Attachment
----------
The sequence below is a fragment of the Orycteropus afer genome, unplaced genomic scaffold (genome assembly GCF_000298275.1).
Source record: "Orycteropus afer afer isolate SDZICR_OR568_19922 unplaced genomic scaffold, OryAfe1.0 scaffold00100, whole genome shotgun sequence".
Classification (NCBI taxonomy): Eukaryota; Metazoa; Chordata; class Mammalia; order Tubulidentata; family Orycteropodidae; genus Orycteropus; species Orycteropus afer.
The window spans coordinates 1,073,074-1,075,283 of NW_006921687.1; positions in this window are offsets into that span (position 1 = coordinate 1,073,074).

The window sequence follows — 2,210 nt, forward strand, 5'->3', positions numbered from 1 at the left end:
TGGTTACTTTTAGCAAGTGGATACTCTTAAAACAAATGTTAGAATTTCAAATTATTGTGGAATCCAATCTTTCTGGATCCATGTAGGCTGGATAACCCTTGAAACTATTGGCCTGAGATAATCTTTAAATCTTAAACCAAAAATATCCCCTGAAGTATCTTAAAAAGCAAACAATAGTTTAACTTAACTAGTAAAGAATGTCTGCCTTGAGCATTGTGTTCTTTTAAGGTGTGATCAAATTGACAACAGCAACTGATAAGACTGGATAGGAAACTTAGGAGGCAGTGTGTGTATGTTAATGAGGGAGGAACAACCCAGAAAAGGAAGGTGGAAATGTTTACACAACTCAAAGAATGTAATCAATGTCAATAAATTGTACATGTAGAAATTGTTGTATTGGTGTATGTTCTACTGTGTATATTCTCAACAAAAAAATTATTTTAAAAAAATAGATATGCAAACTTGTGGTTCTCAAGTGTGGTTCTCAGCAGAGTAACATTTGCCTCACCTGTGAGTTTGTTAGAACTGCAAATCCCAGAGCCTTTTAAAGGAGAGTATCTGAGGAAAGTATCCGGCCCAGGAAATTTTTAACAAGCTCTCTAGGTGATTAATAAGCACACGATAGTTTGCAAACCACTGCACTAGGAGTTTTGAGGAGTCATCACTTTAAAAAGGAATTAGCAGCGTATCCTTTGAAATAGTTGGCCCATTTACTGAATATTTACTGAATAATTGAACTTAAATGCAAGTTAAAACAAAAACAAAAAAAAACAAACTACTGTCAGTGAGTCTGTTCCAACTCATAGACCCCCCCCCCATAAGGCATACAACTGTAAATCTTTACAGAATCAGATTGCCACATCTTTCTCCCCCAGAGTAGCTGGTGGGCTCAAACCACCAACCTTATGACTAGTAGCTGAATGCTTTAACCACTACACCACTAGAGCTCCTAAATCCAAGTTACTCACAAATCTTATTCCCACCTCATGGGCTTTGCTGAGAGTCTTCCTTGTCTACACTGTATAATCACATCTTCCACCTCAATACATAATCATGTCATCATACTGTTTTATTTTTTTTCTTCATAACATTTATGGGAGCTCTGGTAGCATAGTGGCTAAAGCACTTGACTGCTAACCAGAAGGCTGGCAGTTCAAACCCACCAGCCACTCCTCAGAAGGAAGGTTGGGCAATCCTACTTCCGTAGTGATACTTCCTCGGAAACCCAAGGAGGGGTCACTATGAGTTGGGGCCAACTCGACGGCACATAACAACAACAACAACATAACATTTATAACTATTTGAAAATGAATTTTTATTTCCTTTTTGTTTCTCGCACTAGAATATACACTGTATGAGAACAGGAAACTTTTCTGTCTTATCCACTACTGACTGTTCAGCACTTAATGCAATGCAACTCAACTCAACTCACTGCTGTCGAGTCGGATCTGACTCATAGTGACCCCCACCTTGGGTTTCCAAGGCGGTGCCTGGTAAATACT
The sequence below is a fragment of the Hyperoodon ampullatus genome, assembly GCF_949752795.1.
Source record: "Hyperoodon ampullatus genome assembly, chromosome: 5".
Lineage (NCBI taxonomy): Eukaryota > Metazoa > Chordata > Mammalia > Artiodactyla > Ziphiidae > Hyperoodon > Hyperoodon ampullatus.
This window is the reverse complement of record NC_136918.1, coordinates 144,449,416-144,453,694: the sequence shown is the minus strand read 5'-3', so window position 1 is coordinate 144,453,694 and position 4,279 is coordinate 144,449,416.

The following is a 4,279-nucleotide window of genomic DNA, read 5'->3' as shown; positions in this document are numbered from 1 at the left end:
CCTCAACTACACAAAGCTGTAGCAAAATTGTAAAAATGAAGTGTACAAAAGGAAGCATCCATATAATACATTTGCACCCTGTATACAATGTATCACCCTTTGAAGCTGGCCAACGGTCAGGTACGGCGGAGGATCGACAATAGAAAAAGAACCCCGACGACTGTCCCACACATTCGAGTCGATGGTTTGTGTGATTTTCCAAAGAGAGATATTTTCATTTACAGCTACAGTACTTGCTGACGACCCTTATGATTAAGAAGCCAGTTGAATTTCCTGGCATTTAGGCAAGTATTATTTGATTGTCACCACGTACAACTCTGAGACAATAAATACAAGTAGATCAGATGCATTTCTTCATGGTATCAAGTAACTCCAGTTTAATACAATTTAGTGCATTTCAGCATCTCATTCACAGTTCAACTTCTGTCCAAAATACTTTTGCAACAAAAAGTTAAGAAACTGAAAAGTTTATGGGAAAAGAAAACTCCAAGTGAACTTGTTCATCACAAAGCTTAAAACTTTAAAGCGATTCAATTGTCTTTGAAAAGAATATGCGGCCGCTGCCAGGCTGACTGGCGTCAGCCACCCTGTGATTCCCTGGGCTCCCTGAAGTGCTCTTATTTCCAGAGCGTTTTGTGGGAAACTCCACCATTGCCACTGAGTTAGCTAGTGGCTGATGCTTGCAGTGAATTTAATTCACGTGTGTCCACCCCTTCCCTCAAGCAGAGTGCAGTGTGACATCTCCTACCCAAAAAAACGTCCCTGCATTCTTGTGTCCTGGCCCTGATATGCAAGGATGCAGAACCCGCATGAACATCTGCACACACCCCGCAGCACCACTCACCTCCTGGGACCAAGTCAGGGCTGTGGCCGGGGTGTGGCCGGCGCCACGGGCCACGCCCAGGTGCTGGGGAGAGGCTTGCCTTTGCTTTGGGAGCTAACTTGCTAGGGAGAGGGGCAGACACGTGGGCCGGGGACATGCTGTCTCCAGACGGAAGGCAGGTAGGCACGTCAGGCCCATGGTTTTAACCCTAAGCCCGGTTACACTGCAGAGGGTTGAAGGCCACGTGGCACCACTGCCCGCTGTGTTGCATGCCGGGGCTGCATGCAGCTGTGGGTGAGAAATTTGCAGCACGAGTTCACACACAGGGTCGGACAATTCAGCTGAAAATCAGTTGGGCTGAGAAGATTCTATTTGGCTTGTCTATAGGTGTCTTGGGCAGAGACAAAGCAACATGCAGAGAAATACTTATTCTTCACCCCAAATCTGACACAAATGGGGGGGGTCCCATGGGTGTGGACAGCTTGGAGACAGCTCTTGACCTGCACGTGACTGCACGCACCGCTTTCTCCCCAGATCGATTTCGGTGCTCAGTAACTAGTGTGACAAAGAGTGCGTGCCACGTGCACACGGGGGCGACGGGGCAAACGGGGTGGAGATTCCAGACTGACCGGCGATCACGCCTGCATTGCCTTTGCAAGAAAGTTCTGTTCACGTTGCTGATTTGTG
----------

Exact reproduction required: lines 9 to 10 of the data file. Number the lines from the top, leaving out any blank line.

Lineage (NCBI taxonomy): Eukaryota > Metazoa > Chordata > Mammalia > Artiodactyla > Ziphiidae > Hyperoodon > Hyperoodon ampullatus.
This window is the reverse complement of record NC_136918.1, coordinates 144,449,416-144,453,694: the sequence shown is the minus strand read 5'-3', so window position 1 is coordinate 144,453,694 and position 4,279 is coordinate 144,449,416.